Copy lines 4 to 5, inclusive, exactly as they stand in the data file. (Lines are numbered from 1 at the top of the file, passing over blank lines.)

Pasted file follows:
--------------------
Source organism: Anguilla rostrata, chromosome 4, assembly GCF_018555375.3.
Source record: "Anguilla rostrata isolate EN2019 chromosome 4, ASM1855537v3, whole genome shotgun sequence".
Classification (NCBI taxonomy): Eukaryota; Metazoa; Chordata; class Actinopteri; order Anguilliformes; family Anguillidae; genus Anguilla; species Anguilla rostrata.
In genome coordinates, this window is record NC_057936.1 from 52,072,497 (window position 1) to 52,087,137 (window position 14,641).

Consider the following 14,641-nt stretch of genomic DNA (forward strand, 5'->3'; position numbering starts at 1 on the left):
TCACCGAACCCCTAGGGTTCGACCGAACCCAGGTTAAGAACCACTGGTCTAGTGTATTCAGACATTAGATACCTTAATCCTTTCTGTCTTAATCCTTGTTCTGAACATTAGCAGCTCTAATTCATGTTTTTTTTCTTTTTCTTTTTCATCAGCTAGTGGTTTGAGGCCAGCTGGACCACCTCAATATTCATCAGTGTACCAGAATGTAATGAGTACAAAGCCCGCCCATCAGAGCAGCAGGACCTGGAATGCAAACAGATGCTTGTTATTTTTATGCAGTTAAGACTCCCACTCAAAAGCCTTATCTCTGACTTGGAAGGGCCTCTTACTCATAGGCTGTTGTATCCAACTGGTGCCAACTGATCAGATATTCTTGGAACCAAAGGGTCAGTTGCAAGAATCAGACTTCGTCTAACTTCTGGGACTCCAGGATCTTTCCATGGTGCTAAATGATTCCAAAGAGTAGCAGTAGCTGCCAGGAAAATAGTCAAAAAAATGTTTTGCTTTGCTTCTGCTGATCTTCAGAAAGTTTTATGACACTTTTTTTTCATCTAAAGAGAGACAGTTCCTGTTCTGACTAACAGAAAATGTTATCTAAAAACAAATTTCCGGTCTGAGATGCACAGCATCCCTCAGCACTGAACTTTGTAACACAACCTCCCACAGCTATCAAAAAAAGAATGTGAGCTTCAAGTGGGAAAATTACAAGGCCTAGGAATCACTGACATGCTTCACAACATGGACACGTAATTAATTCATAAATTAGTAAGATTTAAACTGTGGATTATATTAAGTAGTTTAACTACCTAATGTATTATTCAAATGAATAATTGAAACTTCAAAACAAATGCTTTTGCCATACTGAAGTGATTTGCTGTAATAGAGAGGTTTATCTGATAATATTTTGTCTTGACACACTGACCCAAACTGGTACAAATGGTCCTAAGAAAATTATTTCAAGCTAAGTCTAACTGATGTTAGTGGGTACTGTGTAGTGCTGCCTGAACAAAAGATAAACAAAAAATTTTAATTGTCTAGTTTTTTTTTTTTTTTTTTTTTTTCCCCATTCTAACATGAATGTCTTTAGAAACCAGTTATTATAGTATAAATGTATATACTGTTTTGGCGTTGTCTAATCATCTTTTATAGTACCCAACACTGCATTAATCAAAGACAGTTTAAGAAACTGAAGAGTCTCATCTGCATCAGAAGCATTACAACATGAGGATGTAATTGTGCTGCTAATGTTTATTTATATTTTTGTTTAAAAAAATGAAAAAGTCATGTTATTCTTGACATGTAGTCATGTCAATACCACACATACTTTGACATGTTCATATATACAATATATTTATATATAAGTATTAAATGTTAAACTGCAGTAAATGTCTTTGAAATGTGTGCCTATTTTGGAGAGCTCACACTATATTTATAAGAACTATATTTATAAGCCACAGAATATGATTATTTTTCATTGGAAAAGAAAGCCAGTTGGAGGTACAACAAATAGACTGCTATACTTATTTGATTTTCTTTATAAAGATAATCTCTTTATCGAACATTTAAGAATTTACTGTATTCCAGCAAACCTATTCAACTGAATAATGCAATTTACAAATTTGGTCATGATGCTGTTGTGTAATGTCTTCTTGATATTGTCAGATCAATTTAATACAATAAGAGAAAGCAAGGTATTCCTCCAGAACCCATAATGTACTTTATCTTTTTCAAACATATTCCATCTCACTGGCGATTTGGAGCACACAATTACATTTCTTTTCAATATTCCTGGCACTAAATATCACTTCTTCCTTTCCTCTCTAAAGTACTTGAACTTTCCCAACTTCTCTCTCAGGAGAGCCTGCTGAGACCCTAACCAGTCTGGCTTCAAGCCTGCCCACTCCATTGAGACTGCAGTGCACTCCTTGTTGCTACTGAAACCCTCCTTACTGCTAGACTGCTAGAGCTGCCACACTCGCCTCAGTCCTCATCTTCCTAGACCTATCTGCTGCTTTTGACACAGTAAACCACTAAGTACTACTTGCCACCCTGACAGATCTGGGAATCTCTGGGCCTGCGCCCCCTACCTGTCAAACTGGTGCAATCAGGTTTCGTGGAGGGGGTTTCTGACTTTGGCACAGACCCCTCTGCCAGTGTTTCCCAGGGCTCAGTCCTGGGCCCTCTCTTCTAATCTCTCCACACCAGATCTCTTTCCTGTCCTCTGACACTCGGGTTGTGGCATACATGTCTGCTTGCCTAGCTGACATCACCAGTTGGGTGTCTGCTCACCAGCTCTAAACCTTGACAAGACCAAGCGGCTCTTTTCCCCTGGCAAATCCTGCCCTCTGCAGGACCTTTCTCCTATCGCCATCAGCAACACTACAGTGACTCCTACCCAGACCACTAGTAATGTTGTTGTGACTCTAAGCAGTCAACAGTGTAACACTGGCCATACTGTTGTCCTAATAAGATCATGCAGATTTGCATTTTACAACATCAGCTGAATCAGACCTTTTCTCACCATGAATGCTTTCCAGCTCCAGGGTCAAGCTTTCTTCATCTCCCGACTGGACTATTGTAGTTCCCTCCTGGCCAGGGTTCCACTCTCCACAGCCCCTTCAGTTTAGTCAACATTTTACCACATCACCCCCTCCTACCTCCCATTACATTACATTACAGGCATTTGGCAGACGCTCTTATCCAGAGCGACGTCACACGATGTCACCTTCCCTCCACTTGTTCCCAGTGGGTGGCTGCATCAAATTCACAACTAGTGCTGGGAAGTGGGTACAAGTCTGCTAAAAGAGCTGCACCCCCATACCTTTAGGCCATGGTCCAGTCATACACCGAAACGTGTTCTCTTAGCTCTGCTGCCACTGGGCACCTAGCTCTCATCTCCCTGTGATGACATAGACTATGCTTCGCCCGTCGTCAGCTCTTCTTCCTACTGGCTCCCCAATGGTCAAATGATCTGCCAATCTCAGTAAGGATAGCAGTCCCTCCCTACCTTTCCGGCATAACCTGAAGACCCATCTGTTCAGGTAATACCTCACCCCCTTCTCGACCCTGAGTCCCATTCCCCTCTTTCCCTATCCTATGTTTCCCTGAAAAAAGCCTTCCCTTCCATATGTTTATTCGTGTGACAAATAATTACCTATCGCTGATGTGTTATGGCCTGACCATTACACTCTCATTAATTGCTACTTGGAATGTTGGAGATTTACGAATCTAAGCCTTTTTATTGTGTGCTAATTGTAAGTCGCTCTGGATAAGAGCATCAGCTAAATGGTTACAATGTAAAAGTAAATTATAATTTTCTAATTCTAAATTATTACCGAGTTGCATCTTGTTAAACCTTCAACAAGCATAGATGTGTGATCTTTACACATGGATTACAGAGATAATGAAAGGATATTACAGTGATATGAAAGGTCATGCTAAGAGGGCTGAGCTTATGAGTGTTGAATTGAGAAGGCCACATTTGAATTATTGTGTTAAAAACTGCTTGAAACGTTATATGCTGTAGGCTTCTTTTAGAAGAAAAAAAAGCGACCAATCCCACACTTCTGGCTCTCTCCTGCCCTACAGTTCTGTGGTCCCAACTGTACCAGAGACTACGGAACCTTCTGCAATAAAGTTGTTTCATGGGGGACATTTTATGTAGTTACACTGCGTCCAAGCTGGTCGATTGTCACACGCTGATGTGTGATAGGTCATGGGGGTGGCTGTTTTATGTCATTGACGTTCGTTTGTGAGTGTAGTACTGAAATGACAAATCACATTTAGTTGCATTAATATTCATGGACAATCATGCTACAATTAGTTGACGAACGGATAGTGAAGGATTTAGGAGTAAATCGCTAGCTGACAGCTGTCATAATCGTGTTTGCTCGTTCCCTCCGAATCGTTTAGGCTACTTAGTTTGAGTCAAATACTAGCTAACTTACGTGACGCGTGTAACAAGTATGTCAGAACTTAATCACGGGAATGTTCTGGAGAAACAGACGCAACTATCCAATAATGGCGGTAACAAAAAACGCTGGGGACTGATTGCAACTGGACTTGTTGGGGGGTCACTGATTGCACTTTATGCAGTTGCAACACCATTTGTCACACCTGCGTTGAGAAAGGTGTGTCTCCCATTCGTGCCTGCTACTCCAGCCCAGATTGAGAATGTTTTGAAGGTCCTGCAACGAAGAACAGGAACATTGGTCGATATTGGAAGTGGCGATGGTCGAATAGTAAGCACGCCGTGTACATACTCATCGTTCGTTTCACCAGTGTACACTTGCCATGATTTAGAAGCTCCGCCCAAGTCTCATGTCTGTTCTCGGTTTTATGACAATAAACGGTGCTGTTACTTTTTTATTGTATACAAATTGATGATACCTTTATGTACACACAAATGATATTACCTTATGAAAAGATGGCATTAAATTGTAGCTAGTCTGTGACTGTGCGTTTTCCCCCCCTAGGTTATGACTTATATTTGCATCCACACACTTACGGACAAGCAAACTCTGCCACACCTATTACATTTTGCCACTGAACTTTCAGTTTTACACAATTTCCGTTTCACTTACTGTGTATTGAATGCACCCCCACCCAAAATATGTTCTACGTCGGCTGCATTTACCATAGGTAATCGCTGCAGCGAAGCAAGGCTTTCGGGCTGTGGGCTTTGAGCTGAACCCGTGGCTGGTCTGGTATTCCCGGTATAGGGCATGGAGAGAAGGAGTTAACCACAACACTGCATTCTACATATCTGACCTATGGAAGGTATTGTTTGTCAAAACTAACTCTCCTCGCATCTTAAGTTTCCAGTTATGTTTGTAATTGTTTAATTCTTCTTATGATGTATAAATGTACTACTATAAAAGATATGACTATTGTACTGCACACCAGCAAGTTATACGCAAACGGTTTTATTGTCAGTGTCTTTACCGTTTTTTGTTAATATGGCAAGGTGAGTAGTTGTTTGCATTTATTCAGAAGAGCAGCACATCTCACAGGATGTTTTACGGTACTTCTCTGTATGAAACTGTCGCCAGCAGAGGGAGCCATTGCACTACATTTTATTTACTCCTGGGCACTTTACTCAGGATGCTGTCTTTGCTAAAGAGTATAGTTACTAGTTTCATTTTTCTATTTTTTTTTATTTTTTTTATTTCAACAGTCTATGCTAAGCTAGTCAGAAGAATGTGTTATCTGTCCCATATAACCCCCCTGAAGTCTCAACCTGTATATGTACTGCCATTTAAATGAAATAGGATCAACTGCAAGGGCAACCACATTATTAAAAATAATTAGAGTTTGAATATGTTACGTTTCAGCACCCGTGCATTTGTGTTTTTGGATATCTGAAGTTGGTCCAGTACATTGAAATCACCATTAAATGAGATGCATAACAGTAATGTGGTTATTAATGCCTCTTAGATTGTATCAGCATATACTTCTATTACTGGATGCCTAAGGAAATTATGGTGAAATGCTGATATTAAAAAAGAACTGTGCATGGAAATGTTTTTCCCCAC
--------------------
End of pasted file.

In genome coordinates, this window is record NC_057936.1 from 52,072,497 (window position 1) to 52,087,137 (window position 14,641).

Consider the following 14,641-nt stretch of genomic DNA (forward strand, 5'->3'; position numbering starts at 1 on the left):